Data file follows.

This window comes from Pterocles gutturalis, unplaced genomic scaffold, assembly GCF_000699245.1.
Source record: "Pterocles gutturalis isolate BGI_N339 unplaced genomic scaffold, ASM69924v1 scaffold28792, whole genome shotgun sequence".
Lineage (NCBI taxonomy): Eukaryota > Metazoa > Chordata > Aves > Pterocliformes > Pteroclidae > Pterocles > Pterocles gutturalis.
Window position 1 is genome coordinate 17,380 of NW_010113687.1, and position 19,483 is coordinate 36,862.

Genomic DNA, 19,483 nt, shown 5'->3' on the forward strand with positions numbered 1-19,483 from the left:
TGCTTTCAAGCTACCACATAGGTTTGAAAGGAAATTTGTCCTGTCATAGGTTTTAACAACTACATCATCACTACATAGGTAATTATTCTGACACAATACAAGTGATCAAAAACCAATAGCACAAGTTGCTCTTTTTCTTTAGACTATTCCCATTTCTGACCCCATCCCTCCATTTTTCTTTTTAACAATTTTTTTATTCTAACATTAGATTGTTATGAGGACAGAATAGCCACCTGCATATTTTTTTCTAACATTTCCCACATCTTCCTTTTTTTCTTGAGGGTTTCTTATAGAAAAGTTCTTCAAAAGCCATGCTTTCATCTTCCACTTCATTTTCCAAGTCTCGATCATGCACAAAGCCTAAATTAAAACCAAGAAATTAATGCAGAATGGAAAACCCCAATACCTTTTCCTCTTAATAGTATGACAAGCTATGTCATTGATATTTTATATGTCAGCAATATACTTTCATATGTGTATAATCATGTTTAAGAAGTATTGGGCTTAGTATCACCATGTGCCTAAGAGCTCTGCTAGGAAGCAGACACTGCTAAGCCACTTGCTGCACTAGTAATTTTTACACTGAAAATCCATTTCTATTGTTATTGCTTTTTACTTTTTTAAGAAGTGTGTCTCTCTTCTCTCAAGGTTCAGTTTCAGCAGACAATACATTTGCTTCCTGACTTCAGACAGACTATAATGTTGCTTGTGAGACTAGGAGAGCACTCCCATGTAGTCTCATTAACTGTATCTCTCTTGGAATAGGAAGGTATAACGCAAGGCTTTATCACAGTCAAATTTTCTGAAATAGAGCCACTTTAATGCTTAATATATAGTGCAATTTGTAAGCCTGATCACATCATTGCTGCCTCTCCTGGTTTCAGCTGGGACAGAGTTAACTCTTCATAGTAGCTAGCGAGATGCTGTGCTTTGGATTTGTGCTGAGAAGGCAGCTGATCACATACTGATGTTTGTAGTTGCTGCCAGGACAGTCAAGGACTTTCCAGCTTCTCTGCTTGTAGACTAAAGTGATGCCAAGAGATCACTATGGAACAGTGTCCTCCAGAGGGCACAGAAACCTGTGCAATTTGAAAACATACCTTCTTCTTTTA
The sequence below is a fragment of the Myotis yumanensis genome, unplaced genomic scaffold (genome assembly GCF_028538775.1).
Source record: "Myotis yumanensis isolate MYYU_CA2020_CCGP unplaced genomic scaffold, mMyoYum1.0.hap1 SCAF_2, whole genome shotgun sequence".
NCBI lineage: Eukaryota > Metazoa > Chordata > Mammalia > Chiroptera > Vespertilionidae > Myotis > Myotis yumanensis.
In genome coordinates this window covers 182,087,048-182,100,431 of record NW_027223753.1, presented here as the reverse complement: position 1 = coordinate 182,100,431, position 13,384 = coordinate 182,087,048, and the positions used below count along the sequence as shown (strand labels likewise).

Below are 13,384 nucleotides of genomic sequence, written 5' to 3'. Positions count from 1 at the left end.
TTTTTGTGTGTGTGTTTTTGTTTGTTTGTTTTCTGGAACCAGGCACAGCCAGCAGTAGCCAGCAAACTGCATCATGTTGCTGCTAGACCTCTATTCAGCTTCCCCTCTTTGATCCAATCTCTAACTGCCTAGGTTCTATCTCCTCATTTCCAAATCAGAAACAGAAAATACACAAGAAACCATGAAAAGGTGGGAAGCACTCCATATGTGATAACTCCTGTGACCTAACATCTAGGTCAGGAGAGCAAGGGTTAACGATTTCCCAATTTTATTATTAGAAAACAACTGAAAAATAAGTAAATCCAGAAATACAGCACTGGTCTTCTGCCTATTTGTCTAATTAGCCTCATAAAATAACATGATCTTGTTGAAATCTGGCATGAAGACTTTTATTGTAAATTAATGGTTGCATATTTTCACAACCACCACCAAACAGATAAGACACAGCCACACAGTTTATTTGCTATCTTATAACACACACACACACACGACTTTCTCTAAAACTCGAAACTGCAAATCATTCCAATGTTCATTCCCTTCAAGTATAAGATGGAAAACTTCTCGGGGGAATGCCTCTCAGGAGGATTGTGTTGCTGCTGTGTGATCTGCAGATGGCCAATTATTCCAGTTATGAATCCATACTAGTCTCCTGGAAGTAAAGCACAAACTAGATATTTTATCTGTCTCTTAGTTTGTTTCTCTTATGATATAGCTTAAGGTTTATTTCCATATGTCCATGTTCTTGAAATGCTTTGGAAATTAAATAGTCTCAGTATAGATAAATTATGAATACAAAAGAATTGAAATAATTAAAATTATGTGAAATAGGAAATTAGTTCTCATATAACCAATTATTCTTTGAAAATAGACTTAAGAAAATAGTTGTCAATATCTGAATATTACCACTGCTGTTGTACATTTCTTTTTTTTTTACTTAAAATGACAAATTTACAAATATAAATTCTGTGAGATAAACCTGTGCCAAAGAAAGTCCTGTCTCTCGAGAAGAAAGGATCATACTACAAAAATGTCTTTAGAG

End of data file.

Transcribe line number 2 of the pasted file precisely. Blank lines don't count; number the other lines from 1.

Source record: "Pterocles gutturalis isolate BGI_N339 unplaced genomic scaffold, ASM69924v1 scaffold28792, whole genome shotgun sequence".